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Ramana Maharsh's Death experience and Yoga Nidra
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Nonduality Highlights: Issue #4010, Saturday, September 11, 2010, Editor: Mark
The experience of the non-dual awareness of rigpa is quite wonderful. It is freedom from the restless striving of the samsaric mind. It is not a dull peace, but the opposite. It is pure wakefulness. It is light, open, radiant, and blissful. When we are no longer preoccupied with self-centered pursuits based on the insecurities of the illusory self and its desires and aversions, the world arises in the purity of the natural state in a vivid, pristine display of beauty. For the practitioner stable in rigpa, all experiences arise as an ornamentation of the nature of mind, rather than as a problem or delusion.
- Tenzin Wangyal Rinpoche, from The Tibetan Yogas of Dream and Sleep, posted to DailyDharma
You're forgetting that you've forgotten that
you're just pretending to be separate from
The Game of Life is played by:
the non-existent ego
trying to expose the non-existent mind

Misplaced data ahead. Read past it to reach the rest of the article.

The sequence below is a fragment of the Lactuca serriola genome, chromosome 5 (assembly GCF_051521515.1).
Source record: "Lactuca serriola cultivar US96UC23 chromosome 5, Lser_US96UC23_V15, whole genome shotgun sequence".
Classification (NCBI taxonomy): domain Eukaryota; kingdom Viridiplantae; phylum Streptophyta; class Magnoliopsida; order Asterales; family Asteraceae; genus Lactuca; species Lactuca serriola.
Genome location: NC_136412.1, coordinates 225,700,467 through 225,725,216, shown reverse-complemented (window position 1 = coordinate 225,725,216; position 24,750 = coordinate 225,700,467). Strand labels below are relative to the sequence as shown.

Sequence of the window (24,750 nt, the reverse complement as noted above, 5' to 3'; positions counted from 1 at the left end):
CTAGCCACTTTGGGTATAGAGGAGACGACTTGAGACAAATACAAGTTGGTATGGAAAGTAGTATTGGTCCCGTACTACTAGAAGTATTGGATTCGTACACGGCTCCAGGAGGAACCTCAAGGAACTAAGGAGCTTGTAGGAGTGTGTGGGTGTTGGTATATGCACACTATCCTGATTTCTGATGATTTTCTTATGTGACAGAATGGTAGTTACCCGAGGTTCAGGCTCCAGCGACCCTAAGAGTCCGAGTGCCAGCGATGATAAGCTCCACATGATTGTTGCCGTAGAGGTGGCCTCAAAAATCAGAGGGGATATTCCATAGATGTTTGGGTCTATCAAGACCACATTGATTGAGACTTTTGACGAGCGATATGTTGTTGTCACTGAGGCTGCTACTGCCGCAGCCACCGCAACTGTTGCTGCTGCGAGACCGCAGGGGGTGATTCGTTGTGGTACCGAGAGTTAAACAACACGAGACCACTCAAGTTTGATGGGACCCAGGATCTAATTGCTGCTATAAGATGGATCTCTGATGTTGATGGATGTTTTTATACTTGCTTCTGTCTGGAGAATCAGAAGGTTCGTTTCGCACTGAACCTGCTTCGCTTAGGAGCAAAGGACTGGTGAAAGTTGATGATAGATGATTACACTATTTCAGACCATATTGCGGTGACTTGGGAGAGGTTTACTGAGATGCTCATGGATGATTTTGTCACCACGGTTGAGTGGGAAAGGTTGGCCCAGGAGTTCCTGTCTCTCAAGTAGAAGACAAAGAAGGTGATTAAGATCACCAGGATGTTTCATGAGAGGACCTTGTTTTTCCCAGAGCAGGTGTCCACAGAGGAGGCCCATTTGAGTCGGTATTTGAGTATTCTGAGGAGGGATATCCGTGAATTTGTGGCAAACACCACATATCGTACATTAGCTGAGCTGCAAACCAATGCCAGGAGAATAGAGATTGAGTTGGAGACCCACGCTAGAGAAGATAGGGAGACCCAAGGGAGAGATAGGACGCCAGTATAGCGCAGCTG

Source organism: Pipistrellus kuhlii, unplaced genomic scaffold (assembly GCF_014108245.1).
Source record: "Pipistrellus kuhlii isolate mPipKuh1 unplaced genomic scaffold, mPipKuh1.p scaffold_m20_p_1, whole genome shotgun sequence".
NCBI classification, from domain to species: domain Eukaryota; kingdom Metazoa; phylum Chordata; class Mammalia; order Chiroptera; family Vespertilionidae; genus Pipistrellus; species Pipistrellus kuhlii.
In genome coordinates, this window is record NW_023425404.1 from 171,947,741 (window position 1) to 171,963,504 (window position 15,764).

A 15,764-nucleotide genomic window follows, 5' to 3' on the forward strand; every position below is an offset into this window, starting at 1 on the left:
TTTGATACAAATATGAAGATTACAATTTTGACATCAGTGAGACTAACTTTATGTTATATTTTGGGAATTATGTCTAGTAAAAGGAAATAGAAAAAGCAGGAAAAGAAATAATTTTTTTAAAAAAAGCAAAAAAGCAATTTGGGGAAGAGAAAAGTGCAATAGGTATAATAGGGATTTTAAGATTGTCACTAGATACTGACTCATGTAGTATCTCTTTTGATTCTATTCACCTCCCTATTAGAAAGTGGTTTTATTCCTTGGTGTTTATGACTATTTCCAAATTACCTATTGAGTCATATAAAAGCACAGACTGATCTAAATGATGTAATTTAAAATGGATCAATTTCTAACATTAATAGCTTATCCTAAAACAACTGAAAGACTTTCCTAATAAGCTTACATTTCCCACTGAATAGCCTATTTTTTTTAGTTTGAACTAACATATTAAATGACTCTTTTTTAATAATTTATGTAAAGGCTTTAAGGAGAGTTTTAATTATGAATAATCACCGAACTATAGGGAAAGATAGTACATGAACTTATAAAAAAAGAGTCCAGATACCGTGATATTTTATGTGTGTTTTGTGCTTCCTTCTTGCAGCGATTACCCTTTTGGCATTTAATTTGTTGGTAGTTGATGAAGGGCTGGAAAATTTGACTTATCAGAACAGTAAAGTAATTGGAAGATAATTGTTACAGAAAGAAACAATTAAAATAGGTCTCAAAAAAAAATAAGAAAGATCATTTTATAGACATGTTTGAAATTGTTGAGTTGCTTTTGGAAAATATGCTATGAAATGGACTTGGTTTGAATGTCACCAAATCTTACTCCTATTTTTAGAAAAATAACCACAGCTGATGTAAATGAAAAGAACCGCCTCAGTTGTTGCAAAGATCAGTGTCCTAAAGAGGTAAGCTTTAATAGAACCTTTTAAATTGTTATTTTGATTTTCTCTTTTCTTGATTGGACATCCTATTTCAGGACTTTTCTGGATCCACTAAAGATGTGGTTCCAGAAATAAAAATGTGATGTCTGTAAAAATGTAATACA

in order to achieve
a non-existent enlightenment
for some non-existent person.
Mind is only a artificial context...a cosmic
stage upon which the ego-based actor struts
and frets his stuff upon.
And, yes, it's the very same stuff that dreams
are made of.
- Chuck Hillig, from Seeds for the Soul, posted to AlongTheWay
Vasistha said: It is the overthrow of the battery of the senses, that supplies us with a bridge over the ocean of the world; there is no other act, whereby we may cross over it (to the other shore of truth).
Acquaintance with the Sastras, association with the good and wise, and practice of the virtues, are the means whereby the rational and self-controlled man, may come to know the absolute negation of the visible.
I have 'thus told you, O handsome Rama! of the causes of the appearance and disappearance of the creation, resembling the heaving and resting of the waves of the sea of the world.